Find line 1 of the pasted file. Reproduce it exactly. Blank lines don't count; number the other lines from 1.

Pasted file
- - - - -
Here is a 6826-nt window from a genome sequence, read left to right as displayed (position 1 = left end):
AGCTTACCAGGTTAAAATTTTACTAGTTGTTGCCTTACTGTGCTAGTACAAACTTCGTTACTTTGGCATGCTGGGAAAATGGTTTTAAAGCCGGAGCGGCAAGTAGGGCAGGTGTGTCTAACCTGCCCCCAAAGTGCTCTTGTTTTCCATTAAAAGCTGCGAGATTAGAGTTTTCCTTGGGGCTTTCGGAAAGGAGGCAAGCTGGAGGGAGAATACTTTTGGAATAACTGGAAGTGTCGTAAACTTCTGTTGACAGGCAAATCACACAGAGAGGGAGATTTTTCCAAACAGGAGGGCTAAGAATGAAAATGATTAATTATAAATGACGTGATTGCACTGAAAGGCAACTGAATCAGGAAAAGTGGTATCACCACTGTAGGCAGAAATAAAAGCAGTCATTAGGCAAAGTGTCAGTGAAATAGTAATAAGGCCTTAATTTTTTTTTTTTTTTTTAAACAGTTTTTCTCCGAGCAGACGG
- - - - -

Here is a 6826-nt window from a genome sequence, read left to right as displayed (position 1 = left end):